It shows the rate with which the stock is turned into sales or the number of times the stock in turned into sales during the year. In other words, this ratio reveals the average length of time for which the inventory is held by the firm.

Page No 238:

Question 1:

What are liquidity ratios? Discuss the importance of current and liquid ratio.

Answer:

Liquidity ratios are calculated to determine the short-term solvency of a business, i.e. the ability of the business to pay back its current dues. Liquidity means easy conversion of assets into cash without any significant loss and delay.

Short-term creditors are interested in ascertaining liquidity ratios for timely payment of their debts.

Liquidity ratio includes

1. Current Ratio

2. Liquid Ratio or Quick Ratio

1. Current Ratio- It explains the relationship between current assets and current liabilities. It is calculated as:

Currents Assets are those assets that can be easily converted into cash within a short period of time like, cash in hand, cash at bank, marketable securities, debtors, stock, bills receivables, prepaid expenses. etc.

Current Liabilities are those liabilities that are to be repaid within a year like, bank overdraft, bills payables, Short-term creditors, provision for tax, outstanding expenses etc.

Importance of Current Ratio

It helps in assessing the firm’s ability to meet its current liabilities on time. The excess of current assets over current liabilities provide a sense of safety and security to the creditors. The ideal ratio of current assets over current liabilities is 2:1. It means that the firm has sufficient funds to meet its current liabilities. A higher ratio indicates poor investment policies of management and low ratio indicates shortage of working capital and lack of liquidity.

2. Liquid Ratio- It explains the relationship between liquid assets and current liabilities. It indicates whether a firm has sufficient funds to pay its current liabilities immediately. It is calculated as:

Importance of Liquid Ratio

It helps in determining whether a firm has sufficient funds if it has to pay all its current liabilities immediately.

It does not include stock, since it takes comparatively more time to convert the stock into cash. Further prepaid expenses are also not included in liquid assets, since these cannot be converted into cash. The ideal Liquidity Ratio is considered to be 1:1. It means that the firm has a rupee in form of liquid assets for every rupee of current liabilities.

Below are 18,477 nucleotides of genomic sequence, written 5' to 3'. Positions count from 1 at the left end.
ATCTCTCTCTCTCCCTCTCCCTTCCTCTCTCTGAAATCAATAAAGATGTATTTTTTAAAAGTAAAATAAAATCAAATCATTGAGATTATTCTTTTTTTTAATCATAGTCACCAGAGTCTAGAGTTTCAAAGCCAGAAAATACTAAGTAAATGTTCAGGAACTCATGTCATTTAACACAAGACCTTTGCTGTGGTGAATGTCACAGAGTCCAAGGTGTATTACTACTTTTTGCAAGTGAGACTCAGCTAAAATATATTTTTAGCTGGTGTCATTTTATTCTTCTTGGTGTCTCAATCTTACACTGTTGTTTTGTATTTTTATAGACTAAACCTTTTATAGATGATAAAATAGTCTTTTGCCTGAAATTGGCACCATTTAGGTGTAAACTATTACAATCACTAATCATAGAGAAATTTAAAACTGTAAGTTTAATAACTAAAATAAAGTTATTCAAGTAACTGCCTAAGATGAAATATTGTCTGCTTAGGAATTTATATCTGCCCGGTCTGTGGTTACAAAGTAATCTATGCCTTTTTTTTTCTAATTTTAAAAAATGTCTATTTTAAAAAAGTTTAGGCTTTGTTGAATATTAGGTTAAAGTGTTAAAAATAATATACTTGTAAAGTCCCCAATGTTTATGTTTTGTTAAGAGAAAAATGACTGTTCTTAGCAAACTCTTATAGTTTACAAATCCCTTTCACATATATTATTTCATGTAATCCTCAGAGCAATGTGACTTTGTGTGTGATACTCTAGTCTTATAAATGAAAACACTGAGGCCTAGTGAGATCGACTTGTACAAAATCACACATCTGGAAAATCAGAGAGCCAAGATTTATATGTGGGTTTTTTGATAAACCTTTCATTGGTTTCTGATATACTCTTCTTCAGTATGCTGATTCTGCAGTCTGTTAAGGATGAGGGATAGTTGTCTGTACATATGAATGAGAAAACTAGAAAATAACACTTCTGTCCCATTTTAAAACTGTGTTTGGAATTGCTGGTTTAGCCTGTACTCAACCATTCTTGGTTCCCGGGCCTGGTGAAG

Page No 238:

Question 2:

How would you study the solvency position of the firm?

Answer:

Solvency position of a firm is studied with the help of the Solvency Ratios. Solvency ratios are the measures of the long-term financial position of the firm in terms of its ability to pay its long-term liabilities. In other words, the solvency of the firm is measured by its ability to pay its long term obligation on the due date. The long term obligations include payments of principal amount on the due date and payments of interests on the regular basis. Long term solvency of any business can be calculated on the basis of the following ratios.

a. Debt-Equity Ratio- It depicts the relationship between the borrowed fund and owner’s funds. The lower the debt-equity ratio higher will be the degree of security to the lenders. A low debt-equity ratio implies that the company can easily meet its long term obligations.

Equity or the Shareholders Fund includes Preference Share Capital, Equity Share Capital, Capital Reserve, Securities Premium, General Reserve less Accumulated Loss and Fictitious Assets

b. Total Assets to Debt Ratio- It shows the relationship between the total assets and the long term loans. A high Total Assets to Debt Ratio implies that more assets are financed by the owner’s fund and the company can easily meet its long-term obligations. Thus, a higher ratio implies more security to the lenders.

Total Assets includes all fixed and current assets except fictitious assets like, Preliminary Expenses, Underwriting Commission, etc.

Debt includes all long-term loans that are to be repaid after one year. It includes debentures, mortgage loans, bank loans, loans from other financial institutions, etc.

c. Interest Coverage Ratio- This ratio depicts the relationship between amount of profit utilise for paying interest and amount of interest payable. A high Interest Coverage Ratio implies that the company can easily meet all its interest obligations out of its profit.

.

d. Proprietary Ratio- It shows the relationship between the Shareholders Fund and the Total Assets. This ratio reveals the financial position of a business. The higher the ratio the higher will be the degree of safety for the creditors. It is calculated as:

Total Assets includes all fixed and current assets except fictitious assets like, Preliminary Expenses, Underwriting Commission, etc.

Page No 238:

Question 3:

What are important profitability ratios? How are these worked out?

Answer:

Profitability ratios are calculated on the basis of profit earned by a business. This ratio gives a percentage measure to assess the financial viability, profitability and operational efficiency of the business. The various important Profitability Ratios are as follows:

1. Gross Profit Ratio

2. Operating Ratio

3. Operating Profit Ratio

4. Net Profit Ratio

5. Return on Investment or Capital Employed

6. Earnings per Share Ratio

7. Dividend Payout Ratio

8. Price Earnings Ratio

1. Gross Profit Ratio- It shows the relationship between Gross Profit and Net Sales. It depicts the trading efficiency of a business. A higher Gross Profit Ratio implies a better position of a business, whereas a low Gross Profit Ratio implies an inefficient unfavourable sales policy.